Trunk Show

THE FIRST CAR I EVER OWNED WAS a used Volvo station wagon with 188,500 miles on it. The seller assured me that the Swedish brand was famous for its durability. He said he’d seen the odometer tip 300,000 on more than one Volvo. I, being young and foolish, wrote him a check.

In fact, the vehicle probably would’ve run forever—if I’d had enough cash to keep it operating. When it wasn’t languishing outside the mechanic’s shop (even minor repairs seemed to require special-ordering parts from Gothenburg), the wagon was stalled on the street outside my apartment. In winter, I spent more hours behind the wheel praying the starter would ignite in the subzero chill than I actually spent driving the car. I sold it shortly after a crash with another vehicle one winter morning: The other car was totaled. The Volvo lost a taillight. Now that’s durability.

The second car I bought, a pre-owned Mazda 626 sedan, was blessedly more reliable. But it, too, came with a wintry curse: The locks often froze in cold weather, the seller told me. The solution, she said, was to keep the seatbacks that separated the car’s interior from the trunk space unlatched. When the locks wouldn’t budge, you could climb in through the trunk and pop the doors from the inside. I, being young and foolish and happy to be rid of the Volvo, wrote her a check.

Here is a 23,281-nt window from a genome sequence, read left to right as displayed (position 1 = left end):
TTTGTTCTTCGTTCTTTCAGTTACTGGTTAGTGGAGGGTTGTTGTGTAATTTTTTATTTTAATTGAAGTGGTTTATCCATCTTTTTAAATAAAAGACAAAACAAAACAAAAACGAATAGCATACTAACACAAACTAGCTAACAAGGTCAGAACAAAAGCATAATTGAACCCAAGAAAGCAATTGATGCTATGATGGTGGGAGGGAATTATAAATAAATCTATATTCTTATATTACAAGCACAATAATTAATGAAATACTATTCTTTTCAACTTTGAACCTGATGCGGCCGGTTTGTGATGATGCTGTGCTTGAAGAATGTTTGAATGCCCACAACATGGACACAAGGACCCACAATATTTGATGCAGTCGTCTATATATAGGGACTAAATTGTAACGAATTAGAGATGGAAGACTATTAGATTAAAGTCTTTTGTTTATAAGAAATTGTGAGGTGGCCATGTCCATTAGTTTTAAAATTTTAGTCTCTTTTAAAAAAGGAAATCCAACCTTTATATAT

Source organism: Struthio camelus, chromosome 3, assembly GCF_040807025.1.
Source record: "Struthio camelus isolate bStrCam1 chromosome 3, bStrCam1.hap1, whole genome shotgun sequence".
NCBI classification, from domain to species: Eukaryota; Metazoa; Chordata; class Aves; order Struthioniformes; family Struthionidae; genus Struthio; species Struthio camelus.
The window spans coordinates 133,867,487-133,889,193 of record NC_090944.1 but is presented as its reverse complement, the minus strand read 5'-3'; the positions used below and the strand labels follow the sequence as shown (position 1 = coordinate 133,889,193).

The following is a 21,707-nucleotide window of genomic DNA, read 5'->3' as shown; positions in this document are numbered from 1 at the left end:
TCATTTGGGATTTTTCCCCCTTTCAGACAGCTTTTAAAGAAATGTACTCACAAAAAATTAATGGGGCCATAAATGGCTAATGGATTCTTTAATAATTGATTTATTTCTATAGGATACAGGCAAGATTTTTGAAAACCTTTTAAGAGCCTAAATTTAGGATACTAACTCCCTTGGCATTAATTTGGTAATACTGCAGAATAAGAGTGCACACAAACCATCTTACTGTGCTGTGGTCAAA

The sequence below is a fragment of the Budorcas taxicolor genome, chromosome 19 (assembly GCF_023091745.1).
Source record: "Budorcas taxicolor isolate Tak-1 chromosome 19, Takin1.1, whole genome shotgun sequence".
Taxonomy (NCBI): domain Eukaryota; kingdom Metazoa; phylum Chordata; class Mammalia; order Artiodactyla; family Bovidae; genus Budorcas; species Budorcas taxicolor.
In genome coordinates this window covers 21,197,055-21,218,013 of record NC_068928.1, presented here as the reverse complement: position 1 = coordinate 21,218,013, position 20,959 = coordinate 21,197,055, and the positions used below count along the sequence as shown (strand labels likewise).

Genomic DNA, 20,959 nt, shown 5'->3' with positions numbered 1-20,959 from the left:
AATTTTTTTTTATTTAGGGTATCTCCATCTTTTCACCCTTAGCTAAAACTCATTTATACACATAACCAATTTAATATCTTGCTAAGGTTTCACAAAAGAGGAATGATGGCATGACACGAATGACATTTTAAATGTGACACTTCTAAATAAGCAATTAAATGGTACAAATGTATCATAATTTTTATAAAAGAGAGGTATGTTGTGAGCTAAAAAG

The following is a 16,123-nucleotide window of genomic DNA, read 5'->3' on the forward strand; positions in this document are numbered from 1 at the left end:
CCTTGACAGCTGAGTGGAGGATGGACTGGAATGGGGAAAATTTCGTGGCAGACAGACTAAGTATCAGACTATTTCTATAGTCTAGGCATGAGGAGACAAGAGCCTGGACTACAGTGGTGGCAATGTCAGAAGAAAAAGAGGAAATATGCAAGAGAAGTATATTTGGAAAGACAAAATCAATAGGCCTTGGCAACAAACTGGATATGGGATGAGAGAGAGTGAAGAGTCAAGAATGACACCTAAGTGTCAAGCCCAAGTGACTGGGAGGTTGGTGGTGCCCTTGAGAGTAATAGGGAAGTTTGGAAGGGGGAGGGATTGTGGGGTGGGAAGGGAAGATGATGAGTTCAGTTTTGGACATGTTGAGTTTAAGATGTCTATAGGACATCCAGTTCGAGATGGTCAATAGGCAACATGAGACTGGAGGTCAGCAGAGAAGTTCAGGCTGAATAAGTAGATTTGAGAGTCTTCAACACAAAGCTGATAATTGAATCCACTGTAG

The trick worked—until one winter night when thick snow was followed by rain and plunging temperatures. Worried that my car, parked on the street, wouldn’t start in the morning, I went out after the 10 o’clock news to rev the engine. Not only were the locks frozen, the entire car was glazed with ice.

Putting Plan B into action, I popped the trunk and crawled inside, only to hear a sharp thunk as I reached the back seat. The heavy ice had overpowered the springs that kept the trunk hatch open. I realized this was what some people called a Teachable Moment.

I tried the doors without success. Still, I refused to panic. Perhaps if I could thaw things…. Miraculously, the engine started. Three minutes later, I threw myself against the passenger-side door and—victory!—it opened six inches before jamming into a snowbank. This wasn’t a Teachable Moment. This was The End.

But then, in the stillness, I heard a sound. Cherubim? Wolves? No, shoveling. Someone was afoot. “Yoohoo!” I shouted. “Over here in the car!”

The scraping was replaced by silence. I shut off the engine. Had my Good Samaritan gone back inside to catch the last of Letterman? Time stopped until at last a flannel-clad figure appeared on the other side of the snow bank. “Excuse me,” I hollered, thrusting the car key through the six-inch gap. “Would you mind opening the trunk?”

I tell this story not because it altered my life, led me to renounce car ownership, or even proved a Teachable Moment. No, I offer it as a cautionary tale to go with our cover story, “Great Weekend Getaways,” see page 42, spotlighting winter-travel destinations in the Twin Cities, greater Minnesota, and Wisconsin. Our picks vary widely, from spas to ski hills to water parks—but all are within driving distance for Minnesota residents. Hit the road, and you’ll be there in hours.

I’ll refrain from offering any winter-driving tips, of course, but do promise me one thing: If you happen to see a hand waving from a Mazda, please pull over.

Joel Hoekstra, Editor

Joel Hoekstra writes frequently about design and architecture for Midwest Home and has contributed to a wide range of publications, including This Old House, Metropolis, ASID Icon and Architecture Minnesota. He lives in Minneapolis in a 1906 Dutch Colonial that is overdue for a full remodel—or at least a coat of fresh paint.